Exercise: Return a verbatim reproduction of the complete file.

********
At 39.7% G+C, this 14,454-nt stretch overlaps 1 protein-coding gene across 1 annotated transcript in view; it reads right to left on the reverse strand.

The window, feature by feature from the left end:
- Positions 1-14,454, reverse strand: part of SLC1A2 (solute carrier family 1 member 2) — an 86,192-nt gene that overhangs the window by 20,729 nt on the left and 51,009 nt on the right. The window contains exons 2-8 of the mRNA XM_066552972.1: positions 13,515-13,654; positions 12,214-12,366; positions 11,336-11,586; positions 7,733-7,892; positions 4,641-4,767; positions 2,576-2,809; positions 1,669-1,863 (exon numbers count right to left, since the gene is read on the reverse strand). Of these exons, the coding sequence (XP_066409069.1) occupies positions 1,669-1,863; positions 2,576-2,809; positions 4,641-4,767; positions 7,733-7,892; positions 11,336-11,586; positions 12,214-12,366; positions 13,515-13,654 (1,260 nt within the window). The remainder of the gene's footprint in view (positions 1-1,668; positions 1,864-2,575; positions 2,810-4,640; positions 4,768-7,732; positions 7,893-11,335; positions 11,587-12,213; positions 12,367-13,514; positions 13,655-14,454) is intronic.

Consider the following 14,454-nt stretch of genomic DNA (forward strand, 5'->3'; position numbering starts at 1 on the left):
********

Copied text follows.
At 39.7% G+C, this 14,454-nt stretch overlaps 1 protein-coding gene across 1 annotated transcript in view; it reads right to left on the reverse strand.

The window, feature by feature from the left end:
- Positions 1-14,454, reverse strand: part of SLC1A2 (solute carrier family 1 member 2) — an 86,192-nt gene that overhangs the window by 20,729 nt on the left and 51,009 nt on the right. The window contains exons 2-8 of the mRNA XM_066552972.1: positions 13,515-13,654; positions 12,214-12,366; positions 11,336-11,586; positions 7,733-7,892; positions 4,641-4,767; positions 2,576-2,809; positions 1,669-1,863 (exon numbers count right to left, since the gene is read on the reverse strand). Of these exons, the coding sequence (XP_066409069.1) occupies positions 1,669-1,863; positions 2,576-2,809; positions 4,641-4,767; positions 7,733-7,892; positions 11,336-11,586; positions 12,214-12,366; positions 13,515-13,654 (1,260 nt within the window). The remainder of the gene's footprint in view (positions 1-1,668; positions 1,864-2,575; positions 2,810-4,640; positions 4,768-7,732; positions 7,893-11,335; positions 11,587-12,213; positions 12,367-13,514; positions 13,655-14,454) is intronic.

Consider the following 14,454-nt stretch of genomic DNA (forward strand, 5'->3'; position numbering starts at 1 on the left):